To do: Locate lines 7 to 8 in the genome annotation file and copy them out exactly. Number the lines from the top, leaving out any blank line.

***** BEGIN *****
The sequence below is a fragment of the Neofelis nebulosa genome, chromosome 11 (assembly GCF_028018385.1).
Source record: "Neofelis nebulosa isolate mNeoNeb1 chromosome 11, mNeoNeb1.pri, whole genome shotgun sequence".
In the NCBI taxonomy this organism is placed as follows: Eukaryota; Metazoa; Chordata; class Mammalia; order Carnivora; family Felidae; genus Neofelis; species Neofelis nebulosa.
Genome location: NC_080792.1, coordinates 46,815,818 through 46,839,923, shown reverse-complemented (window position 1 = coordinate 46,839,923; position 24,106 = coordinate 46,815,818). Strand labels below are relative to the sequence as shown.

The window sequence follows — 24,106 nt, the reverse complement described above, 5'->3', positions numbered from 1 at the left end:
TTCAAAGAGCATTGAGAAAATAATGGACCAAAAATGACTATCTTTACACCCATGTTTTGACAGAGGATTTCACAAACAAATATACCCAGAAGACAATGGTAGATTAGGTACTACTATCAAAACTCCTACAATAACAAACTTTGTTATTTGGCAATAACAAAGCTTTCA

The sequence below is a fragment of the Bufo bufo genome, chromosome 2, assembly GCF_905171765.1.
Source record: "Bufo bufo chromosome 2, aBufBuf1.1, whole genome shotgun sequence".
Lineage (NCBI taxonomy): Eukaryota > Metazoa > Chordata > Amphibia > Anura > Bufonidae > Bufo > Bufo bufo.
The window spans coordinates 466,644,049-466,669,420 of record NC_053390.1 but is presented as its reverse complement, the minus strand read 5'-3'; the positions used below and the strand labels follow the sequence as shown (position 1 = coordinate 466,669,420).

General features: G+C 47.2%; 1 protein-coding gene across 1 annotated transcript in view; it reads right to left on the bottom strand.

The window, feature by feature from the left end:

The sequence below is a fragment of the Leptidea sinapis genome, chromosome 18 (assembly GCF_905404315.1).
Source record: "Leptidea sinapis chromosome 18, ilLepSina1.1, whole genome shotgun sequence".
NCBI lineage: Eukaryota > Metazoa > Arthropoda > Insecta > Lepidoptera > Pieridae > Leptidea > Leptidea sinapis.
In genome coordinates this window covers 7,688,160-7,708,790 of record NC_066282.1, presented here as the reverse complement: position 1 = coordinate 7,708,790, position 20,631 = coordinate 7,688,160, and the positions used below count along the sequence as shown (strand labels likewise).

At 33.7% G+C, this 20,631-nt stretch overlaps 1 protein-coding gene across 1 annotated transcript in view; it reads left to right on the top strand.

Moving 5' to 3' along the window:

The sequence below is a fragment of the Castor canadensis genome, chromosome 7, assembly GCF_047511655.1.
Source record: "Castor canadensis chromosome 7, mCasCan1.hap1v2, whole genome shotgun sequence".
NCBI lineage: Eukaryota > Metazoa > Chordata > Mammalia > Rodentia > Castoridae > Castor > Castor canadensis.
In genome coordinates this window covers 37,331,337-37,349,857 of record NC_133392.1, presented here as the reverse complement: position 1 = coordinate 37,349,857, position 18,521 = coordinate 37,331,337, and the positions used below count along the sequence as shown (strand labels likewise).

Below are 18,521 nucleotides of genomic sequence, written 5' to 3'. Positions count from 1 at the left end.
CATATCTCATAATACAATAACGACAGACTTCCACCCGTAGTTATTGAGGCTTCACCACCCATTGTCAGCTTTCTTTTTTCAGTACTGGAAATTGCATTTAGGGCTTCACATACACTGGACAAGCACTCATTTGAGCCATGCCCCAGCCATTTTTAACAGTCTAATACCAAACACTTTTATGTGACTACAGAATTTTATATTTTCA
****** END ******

The sequence below is a fragment of the Bufo bufo genome, chromosome 2, assembly GCF_905171765.1.
Source record: "Bufo bufo chromosome 2, aBufBuf1.1, whole genome shotgun sequence".